New York State Trooper Douglas T. Hoffman, who was shot in the leg while checking on a parked vehicle last week in upstate New York, is recovering at home, while his partner, Trooper Steven Euler, has returned to work. This is great news, and the PBA will continue to support these Troopers and their families.
After being shot at, the Troopers returned fire at the suspect and wounded him. The suspect remains in the hospital.
Below is an update from the Adirondack Daily Enterprise newspaper.
Alleged trooper shooter’s condition is upgraded slightly
By PETER CROWLEY, Enterprise Managing Editor
Posted on: Wednesday, August 15, 2007
SARANAC LAKE — In the intensive care unit at Adirondack Medical Center, two state police officers are on guard 24-7, watching an unconscious man accused of shooting at two of their fellow troopers on a dirt road outside Tupper Lake.
Alleged gunman Brent A. Bates, 48, of Plattsburgh, remained in critical condition this morning, but doctors on Tuesday upgraded his status from “stable” to “guarded” within the critical condition range, AMC spokesman Joe Riccio said. He is in a medically-induced coma and is expected to go into surgery to repair damage from gunshot wounds, Riccio said this morning. The troopers’ return fire hit Bates in his jaw, shoulder and abdomen, according to state police.
If he lives, he is expected to face attempted murder charges.
State police said Bates fired the first shots at troopers Douglas T. Hoffman and Steven H. Euler after they found him in a car around 1:30 a.m. Thursday on a lonely, unpaved stretch of Kildare Road, near Pitchfork Pond north of Tupper Lake. One of Bates’ shots ricocheted off Hoffman’s flashlight and wounded him in the leg, an injury for which he was treated at AMC and released that same day to recover at home. Euler has since returned to work, Troop B Commander Maj. Richard Smith Jr. said Tuesday.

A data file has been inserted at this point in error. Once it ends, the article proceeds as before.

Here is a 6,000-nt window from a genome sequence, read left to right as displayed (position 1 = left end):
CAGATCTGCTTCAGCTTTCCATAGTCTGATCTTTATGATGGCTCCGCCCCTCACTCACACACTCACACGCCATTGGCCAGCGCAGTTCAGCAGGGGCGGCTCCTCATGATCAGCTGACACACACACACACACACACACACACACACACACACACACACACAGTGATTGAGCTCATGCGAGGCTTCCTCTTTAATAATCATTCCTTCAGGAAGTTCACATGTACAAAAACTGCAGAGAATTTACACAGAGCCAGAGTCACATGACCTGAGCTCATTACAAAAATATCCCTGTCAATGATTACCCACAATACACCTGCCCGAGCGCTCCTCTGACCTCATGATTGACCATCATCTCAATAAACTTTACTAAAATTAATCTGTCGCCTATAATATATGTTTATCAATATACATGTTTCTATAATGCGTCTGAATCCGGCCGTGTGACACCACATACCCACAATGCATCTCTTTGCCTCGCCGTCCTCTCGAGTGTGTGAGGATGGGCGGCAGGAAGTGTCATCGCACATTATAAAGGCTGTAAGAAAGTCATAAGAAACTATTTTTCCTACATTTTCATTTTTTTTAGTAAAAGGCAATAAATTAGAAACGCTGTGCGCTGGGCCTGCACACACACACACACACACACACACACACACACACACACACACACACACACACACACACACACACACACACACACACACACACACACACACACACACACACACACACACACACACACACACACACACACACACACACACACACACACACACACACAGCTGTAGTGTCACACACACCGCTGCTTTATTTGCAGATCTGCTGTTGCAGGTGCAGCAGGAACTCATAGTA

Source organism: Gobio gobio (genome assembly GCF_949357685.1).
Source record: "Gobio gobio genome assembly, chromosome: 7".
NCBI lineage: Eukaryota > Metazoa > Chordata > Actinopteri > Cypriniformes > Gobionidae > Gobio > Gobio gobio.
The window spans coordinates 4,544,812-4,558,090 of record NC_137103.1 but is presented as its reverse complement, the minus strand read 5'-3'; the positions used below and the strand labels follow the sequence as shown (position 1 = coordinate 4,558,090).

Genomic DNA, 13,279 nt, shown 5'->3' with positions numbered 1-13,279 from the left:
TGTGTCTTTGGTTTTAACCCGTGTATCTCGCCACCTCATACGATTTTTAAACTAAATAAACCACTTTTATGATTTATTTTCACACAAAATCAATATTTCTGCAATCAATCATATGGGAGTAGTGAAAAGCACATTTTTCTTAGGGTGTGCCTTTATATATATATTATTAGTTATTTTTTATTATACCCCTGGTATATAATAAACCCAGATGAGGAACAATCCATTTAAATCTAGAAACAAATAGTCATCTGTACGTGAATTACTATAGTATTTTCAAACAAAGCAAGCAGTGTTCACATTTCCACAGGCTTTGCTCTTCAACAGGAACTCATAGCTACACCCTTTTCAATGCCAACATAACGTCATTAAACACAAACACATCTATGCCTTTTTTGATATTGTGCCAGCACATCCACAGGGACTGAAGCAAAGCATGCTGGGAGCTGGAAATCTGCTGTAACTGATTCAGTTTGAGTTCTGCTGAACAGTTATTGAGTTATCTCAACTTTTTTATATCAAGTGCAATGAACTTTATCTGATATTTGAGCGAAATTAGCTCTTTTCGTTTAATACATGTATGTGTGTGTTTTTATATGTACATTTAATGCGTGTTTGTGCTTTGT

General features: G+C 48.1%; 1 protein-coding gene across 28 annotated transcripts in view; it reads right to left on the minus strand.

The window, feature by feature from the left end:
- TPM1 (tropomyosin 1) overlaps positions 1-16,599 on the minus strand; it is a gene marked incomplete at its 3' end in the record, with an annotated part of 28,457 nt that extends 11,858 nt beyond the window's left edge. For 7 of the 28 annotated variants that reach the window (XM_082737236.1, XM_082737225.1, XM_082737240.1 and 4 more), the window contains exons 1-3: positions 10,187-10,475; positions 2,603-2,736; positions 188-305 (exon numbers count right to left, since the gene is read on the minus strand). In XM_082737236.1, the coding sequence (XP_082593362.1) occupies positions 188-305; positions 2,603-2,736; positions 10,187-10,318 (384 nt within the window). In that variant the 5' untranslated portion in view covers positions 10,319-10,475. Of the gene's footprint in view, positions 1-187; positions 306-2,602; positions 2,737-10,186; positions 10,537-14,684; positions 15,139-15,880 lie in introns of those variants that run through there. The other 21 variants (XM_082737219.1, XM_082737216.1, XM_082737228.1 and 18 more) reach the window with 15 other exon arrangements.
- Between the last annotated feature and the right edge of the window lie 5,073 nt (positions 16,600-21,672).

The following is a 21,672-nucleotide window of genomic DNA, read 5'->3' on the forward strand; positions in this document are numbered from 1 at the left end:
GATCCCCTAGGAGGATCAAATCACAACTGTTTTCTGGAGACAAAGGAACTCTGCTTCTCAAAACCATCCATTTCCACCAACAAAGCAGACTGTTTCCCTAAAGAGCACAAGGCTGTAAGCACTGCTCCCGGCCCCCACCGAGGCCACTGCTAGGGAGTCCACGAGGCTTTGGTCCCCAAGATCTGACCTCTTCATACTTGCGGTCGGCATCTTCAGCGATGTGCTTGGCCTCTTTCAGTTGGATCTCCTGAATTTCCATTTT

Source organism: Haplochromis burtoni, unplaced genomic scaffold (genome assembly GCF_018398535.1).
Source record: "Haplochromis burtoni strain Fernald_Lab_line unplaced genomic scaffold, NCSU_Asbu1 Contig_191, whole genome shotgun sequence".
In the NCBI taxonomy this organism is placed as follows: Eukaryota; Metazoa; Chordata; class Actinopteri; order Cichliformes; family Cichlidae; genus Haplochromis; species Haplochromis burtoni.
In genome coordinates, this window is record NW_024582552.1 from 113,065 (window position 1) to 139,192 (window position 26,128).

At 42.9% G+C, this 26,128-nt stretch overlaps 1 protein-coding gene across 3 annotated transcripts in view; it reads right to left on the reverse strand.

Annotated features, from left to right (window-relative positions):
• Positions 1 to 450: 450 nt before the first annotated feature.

As for Bates, Smith said, “He’s under arrest; he’s not free to go, even if he were medically able to go.
“The troopers are there not only to ensure his safety at the hospital but to ensure the safety of hospital employees were he to regain ambulatory status.”
There has been no communication between him and state police, Smith said.
According to state police, the troopers encountered Bates parked beside the road, known as a popular teenage party spot, and questioned him, thinking he might be intoxicated. As the troopers walked Bates to the car for his identification, they noticed a handgun under something on the front seat. They tried to restrain him, but he reached the gun anyway and fired at them. They returned fire, wounding him critically, and called for medical assistance.
Authorities found that the .357 Magnum handgun and 2004 Toyota Camry that Bates had were stolen from Plattsburgh the day before.
Bates’ family owns a camp on Pitchfork Pond, according to state police.
State police are still investigating the incident. Franklin County District Attorney Derek Champagne said Thursday that if Bates lives, he may face additional charges in Clinton County for the stolen goods. Bates is already awaiting sentencing in Clinton County for forgery, his third criminal conviction of the last 20 years, Champagne said.
The shooting was the ninth of a state trooper in the past 17 months — three of them fatal, including one killed by friendly fire. Of those shootings, four came after traffic stops. Over the same period, two other troopers have died in vehicle accidents and another was killed while serving in Iraq.
Enterprise Staff Writer Heather Sackett contributed to this report.